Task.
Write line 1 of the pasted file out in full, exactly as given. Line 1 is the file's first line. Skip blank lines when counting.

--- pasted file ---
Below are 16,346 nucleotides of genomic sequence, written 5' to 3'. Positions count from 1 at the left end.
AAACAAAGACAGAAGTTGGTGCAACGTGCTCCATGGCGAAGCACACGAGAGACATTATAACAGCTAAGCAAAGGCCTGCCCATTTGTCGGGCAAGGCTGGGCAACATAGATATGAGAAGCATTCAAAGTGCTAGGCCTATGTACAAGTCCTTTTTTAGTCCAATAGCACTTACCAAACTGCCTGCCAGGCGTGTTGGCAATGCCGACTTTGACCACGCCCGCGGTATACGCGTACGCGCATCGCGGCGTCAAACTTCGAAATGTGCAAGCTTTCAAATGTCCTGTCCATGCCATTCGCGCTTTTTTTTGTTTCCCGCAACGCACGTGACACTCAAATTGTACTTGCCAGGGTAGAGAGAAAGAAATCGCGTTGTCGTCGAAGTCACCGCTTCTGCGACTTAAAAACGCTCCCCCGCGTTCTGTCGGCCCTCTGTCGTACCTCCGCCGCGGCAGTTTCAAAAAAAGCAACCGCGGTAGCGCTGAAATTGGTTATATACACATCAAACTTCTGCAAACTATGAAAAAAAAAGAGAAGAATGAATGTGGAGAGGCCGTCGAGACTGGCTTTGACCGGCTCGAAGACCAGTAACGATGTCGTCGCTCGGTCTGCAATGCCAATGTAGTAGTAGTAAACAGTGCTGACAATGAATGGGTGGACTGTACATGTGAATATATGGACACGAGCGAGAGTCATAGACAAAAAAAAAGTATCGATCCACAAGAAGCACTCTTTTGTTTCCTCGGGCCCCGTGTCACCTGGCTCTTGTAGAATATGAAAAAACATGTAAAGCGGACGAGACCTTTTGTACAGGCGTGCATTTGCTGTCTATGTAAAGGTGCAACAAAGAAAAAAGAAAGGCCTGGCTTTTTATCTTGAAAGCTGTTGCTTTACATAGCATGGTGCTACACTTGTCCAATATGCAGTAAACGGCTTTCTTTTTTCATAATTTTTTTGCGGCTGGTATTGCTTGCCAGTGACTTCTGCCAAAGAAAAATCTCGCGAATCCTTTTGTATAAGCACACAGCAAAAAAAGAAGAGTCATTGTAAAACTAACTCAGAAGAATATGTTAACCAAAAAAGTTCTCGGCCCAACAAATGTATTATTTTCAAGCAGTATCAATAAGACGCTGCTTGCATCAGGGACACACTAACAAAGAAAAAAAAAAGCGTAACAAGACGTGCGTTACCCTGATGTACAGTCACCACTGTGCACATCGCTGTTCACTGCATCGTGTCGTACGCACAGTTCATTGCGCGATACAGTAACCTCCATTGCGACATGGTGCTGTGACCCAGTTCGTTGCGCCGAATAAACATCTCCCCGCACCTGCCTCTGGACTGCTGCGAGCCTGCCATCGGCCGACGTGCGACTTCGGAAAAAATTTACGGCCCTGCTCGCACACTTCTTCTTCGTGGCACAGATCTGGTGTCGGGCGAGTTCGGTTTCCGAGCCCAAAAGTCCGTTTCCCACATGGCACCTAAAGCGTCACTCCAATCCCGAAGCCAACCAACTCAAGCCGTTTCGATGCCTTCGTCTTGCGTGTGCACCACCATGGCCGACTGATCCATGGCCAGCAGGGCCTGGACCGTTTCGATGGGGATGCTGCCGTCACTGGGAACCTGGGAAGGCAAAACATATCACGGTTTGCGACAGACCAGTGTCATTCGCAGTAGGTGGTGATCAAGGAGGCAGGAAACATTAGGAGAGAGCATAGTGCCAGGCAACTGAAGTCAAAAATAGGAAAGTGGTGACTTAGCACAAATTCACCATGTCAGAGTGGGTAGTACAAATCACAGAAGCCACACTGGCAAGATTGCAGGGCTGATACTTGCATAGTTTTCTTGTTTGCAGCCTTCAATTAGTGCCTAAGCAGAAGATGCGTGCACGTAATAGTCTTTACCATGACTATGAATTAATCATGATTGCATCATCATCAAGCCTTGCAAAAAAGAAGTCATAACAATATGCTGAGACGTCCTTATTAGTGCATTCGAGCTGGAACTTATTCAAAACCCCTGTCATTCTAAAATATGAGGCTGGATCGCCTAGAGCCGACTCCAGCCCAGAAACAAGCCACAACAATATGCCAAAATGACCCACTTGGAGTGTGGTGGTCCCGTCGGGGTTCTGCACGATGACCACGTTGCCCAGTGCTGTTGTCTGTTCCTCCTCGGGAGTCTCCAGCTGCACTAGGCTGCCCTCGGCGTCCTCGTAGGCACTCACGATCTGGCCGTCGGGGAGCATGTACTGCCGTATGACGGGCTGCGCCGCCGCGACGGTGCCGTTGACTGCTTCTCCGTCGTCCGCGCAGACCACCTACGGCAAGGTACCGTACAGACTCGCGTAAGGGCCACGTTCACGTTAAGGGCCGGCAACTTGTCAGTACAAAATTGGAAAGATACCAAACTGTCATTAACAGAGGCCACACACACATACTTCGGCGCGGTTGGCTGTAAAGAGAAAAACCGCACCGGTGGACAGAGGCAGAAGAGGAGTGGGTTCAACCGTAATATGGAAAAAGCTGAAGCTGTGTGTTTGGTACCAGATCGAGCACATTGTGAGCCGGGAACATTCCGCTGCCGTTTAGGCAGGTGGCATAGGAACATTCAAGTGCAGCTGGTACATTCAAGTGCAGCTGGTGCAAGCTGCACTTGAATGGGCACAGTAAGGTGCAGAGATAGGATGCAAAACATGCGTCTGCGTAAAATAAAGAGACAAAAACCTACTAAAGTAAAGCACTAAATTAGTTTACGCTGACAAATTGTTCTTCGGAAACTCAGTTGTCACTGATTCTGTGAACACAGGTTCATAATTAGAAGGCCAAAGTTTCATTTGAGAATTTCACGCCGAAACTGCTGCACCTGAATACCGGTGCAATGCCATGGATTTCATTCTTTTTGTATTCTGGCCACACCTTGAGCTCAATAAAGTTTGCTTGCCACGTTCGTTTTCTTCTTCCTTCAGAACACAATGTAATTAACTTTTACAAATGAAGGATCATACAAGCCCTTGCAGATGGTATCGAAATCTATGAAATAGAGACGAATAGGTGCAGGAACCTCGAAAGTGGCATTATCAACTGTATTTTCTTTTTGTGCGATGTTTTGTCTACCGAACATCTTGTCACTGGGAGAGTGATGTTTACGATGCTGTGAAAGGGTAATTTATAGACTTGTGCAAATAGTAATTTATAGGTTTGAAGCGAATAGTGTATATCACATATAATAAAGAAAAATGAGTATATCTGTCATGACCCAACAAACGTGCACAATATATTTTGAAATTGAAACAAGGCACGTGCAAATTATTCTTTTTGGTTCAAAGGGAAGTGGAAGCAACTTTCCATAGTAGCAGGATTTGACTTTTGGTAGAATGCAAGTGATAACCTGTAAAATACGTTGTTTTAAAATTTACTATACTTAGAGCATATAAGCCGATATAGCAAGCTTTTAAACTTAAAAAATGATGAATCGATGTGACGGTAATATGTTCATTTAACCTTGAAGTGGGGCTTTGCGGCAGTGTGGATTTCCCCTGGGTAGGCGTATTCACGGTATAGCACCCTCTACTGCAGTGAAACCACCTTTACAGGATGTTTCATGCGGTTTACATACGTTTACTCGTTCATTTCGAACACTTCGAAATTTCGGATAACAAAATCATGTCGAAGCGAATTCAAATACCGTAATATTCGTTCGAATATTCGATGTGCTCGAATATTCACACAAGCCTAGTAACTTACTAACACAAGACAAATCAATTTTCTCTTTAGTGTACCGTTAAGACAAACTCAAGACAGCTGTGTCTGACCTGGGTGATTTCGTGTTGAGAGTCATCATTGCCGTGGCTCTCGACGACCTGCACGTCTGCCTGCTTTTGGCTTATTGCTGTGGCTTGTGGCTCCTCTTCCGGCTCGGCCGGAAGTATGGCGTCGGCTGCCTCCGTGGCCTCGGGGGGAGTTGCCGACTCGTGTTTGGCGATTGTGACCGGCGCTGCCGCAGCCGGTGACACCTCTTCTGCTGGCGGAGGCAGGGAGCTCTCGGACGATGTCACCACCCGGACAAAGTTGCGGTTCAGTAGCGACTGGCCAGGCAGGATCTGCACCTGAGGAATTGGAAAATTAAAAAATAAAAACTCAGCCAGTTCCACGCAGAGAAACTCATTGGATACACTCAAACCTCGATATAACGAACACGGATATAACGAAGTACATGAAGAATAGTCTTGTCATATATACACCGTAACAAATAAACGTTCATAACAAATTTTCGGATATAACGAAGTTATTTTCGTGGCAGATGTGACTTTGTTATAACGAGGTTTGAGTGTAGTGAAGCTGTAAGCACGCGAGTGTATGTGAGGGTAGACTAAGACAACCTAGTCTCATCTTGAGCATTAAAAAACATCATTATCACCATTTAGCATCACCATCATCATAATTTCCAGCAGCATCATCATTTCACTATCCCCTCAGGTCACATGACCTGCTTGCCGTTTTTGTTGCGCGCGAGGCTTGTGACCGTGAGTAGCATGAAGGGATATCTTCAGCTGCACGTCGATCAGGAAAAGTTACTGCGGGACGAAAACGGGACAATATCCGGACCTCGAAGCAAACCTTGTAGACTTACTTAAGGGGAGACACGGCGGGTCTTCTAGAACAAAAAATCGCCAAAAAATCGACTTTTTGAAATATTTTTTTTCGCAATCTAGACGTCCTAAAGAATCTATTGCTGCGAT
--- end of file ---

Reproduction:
Below are 16,346 nucleotides of genomic sequence, written 5' to 3'. Positions count from 1 at the left end.